|Online resources students may use for cheating|
Have you ever heard of websites such as Course Hero, Quizlet, or Koofers? If you have, you may know that while these websites can provide some advantages for honest students, they also provide an opportunity for some students to cheat. A recent presentation by a professor at Brigham Young University (BYU) highlighted several concerns about these study websites. After searching the websites, thousands of assignments, quizzes, and exams were discovered posted on the various sites. While it may be okay to post student notes, flash cards, or even class slides depending on professors’ instructions, posting assignments, quizzes, and exams is likely a violation of copyright laws.
Monday, August 15, 2016
A recent article in The Wall Street Journal details what could be one of the only legal cases from the great recession to actually go to trial. Taylor Bean & Whitaker Mortgage Corp. is suing PriceWaterhouseCoopers LLP (PWC) for $5.5 billion dollars claiming that PWC was negligent in auditing one of their clients. While PWC didn’t audit Taylor Bean, they did audit a bank with which Taylor Bean did frequent business--Colonial Bank (Colonial). Taylor Bean overdrew its accounts with Colonial for several years to cover cash shortfalls, then sold fake pools of mortgages to Colonial in order to cover up the fraud. Taylor Bean claims PWC was negligent in auditing Colonial, and that the collapse of Colonial led to them losing billions of dollars. The real question is how liable should auditors be for detecting fraud?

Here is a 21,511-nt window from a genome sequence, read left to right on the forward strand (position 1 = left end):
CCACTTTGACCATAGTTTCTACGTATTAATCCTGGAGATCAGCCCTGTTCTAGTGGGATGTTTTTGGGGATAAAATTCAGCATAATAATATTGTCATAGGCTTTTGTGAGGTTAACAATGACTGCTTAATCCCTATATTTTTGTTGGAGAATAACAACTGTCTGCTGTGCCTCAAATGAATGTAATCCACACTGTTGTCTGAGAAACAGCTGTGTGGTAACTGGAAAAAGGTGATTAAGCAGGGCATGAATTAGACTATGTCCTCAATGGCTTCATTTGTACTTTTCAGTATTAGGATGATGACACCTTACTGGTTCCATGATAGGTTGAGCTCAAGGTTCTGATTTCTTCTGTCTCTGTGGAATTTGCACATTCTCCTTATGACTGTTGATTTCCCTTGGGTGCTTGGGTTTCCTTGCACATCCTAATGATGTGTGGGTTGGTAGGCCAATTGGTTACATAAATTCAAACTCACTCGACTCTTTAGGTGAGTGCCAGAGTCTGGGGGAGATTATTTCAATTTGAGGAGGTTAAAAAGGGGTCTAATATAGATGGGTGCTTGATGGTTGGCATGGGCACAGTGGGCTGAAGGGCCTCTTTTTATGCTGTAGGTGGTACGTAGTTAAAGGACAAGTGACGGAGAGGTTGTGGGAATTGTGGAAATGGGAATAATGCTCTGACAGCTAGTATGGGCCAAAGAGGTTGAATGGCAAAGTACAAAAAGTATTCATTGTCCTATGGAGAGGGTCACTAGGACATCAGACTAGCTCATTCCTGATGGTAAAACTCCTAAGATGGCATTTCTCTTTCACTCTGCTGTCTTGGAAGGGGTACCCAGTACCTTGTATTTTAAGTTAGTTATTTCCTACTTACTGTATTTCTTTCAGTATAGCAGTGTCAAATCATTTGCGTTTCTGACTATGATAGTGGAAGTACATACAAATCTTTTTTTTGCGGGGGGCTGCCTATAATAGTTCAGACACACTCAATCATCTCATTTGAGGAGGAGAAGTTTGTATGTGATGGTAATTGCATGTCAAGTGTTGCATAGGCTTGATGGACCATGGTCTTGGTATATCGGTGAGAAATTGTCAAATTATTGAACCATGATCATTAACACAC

Thursday, August 11, 2016
A recent article in The Wall Street Journal talks about the Justice Department’s decision to not pursue charges against HSBC for allegations made in 2012. HSBC is a major bank in the UK that admitted to neglecting to spot proceeds from drug trafficking in Mexico and also did not flag transactions by countries under economic sanctions. Rather than being prosecuted, the bank was allowed to admit guilt, improve its controls, and make a few other minor changes. Both Republican and Democrat lawmakers view the decision as a slap in the wrist for a company that admitted to engaging in extreme illegal activity. While former Attorney General Eric Holder says his remarks were misinterpreted (see below), the fact that HSBC is no longer being prosecuted lends credence to the idea that the government seems incapable of handling corruption within some of the world’s largest corporations.
See this previous post for a further discussion on companies being too big to fail.
Friday, August 5, 2016
According to a recent article on Bloomberg, banks are considering using blockchain technology, the same platform used in bitcoin transactions. This change could prevent losses that are due to one particular type of fraud. Some companies are applying for and receiving financing from multiple banks, but are using the same invoice as proof of collateral for all of the banks. This allows the company to receive much more financing than they should be able to receive, and the banks lose a lot of money if the company defaults on their loan. This fraud is similar to if an individual were to receive several mortgages from various banks for a single house. If the individual were to default on their mortgage, they would keep a lot of cash, and the banks would each be left with only a portion of a house as collateral. The losses due to this financing fraud have been close to $700 million for banks such as Standard Chartered Plc and JPMorgan Chase.